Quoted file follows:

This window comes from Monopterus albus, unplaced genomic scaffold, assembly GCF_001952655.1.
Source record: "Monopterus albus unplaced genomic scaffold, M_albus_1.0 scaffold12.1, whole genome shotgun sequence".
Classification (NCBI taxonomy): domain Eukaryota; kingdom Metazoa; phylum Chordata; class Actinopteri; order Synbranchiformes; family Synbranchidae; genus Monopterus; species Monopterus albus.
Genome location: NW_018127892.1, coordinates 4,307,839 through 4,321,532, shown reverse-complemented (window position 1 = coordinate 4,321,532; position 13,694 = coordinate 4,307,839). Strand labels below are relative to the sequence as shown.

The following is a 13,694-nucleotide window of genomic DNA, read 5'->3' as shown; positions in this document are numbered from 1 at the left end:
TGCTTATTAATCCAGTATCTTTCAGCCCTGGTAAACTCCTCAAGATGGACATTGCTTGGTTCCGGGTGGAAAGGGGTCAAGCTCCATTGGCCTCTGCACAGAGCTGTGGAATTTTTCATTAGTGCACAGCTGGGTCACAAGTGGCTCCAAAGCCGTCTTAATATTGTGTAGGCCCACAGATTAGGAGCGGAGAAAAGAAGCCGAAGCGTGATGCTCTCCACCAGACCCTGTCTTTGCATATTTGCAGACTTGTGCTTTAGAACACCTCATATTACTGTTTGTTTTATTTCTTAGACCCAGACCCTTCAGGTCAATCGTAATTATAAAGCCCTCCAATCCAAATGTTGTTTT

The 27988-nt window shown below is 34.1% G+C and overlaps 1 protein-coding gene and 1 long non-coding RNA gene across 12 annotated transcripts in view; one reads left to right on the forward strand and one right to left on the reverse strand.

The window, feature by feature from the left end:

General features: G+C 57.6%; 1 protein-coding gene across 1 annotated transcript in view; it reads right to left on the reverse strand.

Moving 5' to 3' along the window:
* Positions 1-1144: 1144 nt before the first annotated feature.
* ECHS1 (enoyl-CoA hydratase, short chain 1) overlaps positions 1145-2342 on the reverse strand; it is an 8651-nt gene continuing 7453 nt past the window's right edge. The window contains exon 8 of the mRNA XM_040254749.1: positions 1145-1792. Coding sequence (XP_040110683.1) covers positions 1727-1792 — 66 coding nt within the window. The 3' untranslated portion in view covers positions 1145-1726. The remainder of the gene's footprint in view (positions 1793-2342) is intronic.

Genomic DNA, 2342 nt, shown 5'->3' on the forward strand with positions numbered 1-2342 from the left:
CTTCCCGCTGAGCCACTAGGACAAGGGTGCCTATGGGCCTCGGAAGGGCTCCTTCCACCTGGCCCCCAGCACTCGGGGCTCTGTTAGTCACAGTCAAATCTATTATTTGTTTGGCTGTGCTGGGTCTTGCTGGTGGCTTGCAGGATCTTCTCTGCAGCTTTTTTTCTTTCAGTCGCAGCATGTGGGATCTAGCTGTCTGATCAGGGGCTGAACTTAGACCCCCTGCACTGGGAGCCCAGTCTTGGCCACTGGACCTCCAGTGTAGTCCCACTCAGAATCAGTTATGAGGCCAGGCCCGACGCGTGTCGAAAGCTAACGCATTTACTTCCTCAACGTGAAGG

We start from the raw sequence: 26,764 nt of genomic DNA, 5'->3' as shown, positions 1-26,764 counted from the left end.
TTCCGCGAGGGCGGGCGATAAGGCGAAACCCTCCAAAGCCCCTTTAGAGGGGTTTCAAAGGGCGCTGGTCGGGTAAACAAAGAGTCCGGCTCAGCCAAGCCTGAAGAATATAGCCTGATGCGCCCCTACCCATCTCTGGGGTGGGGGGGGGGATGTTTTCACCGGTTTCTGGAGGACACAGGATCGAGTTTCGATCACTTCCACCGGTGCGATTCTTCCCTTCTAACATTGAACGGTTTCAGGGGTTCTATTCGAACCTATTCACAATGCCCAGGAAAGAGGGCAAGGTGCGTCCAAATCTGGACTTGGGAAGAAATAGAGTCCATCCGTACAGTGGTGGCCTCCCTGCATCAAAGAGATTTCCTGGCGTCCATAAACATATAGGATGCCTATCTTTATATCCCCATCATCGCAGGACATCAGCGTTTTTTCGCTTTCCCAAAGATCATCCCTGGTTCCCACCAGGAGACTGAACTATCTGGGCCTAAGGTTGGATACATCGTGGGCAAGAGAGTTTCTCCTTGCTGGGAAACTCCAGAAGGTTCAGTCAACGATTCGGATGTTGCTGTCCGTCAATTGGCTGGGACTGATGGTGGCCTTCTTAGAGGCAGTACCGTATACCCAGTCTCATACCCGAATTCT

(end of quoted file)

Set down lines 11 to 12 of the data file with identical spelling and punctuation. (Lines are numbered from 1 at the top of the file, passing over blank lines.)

* Positions 1-1144: 1144 nt before the first annotated feature.
* ECHS1 (enoyl-CoA hydratase, short chain 1) overlaps positions 1145-2342 on the reverse strand; it is an 8651-nt gene continuing 7453 nt past the window's right edge. The window contains exon 8 of the mRNA XM_040254749.1: positions 1145-1792. Coding sequence (XP_040110683.1) covers positions 1727-1792 — 66 coding nt within the window. The 3' untranslated portion in view covers positions 1145-1726. The remainder of the gene's footprint in view (positions 1793-2342) is intronic.